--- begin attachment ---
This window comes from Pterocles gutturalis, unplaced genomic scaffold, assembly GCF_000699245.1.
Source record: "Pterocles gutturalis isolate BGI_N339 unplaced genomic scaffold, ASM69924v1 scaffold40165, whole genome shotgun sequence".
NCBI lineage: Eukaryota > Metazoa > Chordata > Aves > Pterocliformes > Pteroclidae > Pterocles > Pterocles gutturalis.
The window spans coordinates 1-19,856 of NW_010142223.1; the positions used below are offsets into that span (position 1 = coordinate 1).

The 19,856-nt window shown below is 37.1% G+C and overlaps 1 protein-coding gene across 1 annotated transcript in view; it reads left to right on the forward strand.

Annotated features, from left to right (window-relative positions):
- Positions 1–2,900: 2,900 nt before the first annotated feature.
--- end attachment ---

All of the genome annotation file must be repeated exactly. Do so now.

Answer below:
This window comes from Pterocles gutturalis, unplaced genomic scaffold, assembly GCF_000699245.1.
Source record: "Pterocles gutturalis isolate BGI_N339 unplaced genomic scaffold, ASM69924v1 scaffold40165, whole genome shotgun sequence".
NCBI lineage: Eukaryota > Metazoa > Chordata > Aves > Pterocliformes > Pteroclidae > Pterocles > Pterocles gutturalis.
The window spans coordinates 1-19,856 of NW_010142223.1; the positions used below are offsets into that span (position 1 = coordinate 1).

The 19,856-nt window shown below is 37.1% G+C and overlaps 1 protein-coding gene across 1 annotated transcript in view; it reads left to right on the forward strand.

Annotated features, from left to right (window-relative positions):
- Positions 1–2,900: 2,900 nt before the first annotated feature.